In 1922…WHK-AM, Cleveland, Ohio, went on the air.
WHK began on July 26, 1921 when experimental station 8ACS signed on under a license obtained by Warren C. Cox in the name of Cox Mfg. Co. He broadcast on a wavelength of 200 meters (which translates to a frequency of 1500 kHz) from his home at 3138 Payne Avenue. Only about 1000 listeners were able to hear the first broadcast, and most of them were members of the Cleveland Radio Association. By 1922, licensees were barred from broadcasting on 200 meters, so Cox applied for a commercial broadcasting license.
|Organist Helen Wyant circa 1931|
The station broadcast at a wavelength of 360 meters (a frequency of 830 kHz) which was the standard broadcast frequency for entertainment radio stations at the time. The station started broadcasting on March 5, 1922 from facilities located in the rear of a Radiovox store at 5005 Euclid Avenue. By 1924, WHK broadcasts had moved to 1060 kHz.
Warren Cox sold the station to Radio Air Service Corporation in 1925. In the following years, the station facilities underwent a series of moves, including 5105 Euclid Avenue, the Hotel Winton at 1025 Bolivar Road (later the Hotel Carter), the Standard Building at St. Clair and Ontario, the top floor of the Higbee Company on Public Square, and Carnegie Hall at 1220 Huron Road. By 1927, the station broadcasts were heard at 1130 kHz, and the station was broadcasting with 500 watts at night. By 1928, the station was located in the Engineer's Building at 1370 Ontario Avenue.
|WHK transmitter room circa 1930|
On March 29, 1941, WHK like most radio stations changed its frequency as a result of the North American Radio Broadcasting Agreement. WHK moved from 1390 to 1420 kHz, the frequency it occupies today.
In August 1946 WHK received one of the earliest experimental FM licenses, under the call W8XUB, broadcasting at 107.1 MHz. Upon receipt of a commercial license, the station became WHK-FM at 100.7 MHz, and later in 1968, WMMS.
United Broadcasting sold WHK in 1958 to Metropolitan Broadcasting Corporation, which became Metromedia two years later. The new owners soon adopted a rock and roll Top 40 format.
By the early 1960s WHK was Top 40 powerhouse, adopting the slogan "Color Radio" and "Color Channel 14." The station soared with fast-talking deejays like Johnny Holliday, who broadcast from "the glass cage" at 5000 Euclid, and dubbed the station's echo-chamber reverberation its "stratophonic sound." The "Action Central" newsroom included young reporters Tim Taylor and Dave Buckel.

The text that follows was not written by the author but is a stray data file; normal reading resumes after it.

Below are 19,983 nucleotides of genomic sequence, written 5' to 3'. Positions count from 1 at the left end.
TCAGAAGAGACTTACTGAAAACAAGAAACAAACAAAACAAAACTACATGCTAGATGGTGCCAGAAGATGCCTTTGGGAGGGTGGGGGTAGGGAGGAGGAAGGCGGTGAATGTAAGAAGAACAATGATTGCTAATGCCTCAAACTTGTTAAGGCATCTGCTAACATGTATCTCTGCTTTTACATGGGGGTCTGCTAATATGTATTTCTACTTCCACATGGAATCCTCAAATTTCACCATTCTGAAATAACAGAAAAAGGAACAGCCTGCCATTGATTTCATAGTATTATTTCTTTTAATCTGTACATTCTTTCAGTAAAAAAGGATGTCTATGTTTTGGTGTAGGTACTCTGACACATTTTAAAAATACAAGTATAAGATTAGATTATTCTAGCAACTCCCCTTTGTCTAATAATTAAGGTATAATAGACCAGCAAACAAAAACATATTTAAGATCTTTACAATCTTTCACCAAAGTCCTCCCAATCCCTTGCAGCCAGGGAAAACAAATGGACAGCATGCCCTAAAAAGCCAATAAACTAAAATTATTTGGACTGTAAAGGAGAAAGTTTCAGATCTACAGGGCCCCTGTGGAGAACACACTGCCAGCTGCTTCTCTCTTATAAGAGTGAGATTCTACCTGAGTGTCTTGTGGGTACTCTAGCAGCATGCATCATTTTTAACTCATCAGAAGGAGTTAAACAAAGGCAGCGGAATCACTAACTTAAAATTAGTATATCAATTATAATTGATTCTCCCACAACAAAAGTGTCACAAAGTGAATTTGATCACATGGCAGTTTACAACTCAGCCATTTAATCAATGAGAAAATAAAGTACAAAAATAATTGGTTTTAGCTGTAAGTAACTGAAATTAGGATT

When The Beatles made one of their North American tours in 1964, WHK outmaneuvered rival KYW-AM to sponsor the Beatles appearance at Cleveland Public Auditorium on September 15, 1964. In the mid-1960s, the WHK DJs adopted the name the "Good Guys" and included Joe Mayer. On the cover of The Beatles’ Sgt. Pepper album, a doll wears a sweater emblazoned with "Welcome The Rolling Stones" and "Good Guys", a possible reference to the WHK DJs or maybe a reference to WMCA in NYC.
Late in 1967, WHK stopped rocking to become "The Good Life Station," with easy-listening music and phone-in shows aimed at older listeners. Possibly the biggest reason for the format change at WHK, was the pressure put on the station by newcomer WIXY, an AM station at 1260 which started playing top 40 music in 1966.
Metromedia sold WHK and WMMS in 1972 to Malrite Broadcasting of Ohio (later Malrite Communications), and Malrite moved its headquarters to Cleveland. WHK dropped the beautiful music and tried a modified Top 40 format briefly again in 1973, called Cover Hits and developed by consultant Mike Joseph. The station ended up settling on a country music format in 1974 featuring controversial morning show talk host Gary Dee and famed Cleveland disk jockey Joe Finan as the "housewife's friend" from 10 am to 2 pm, until the eventual format change in '84.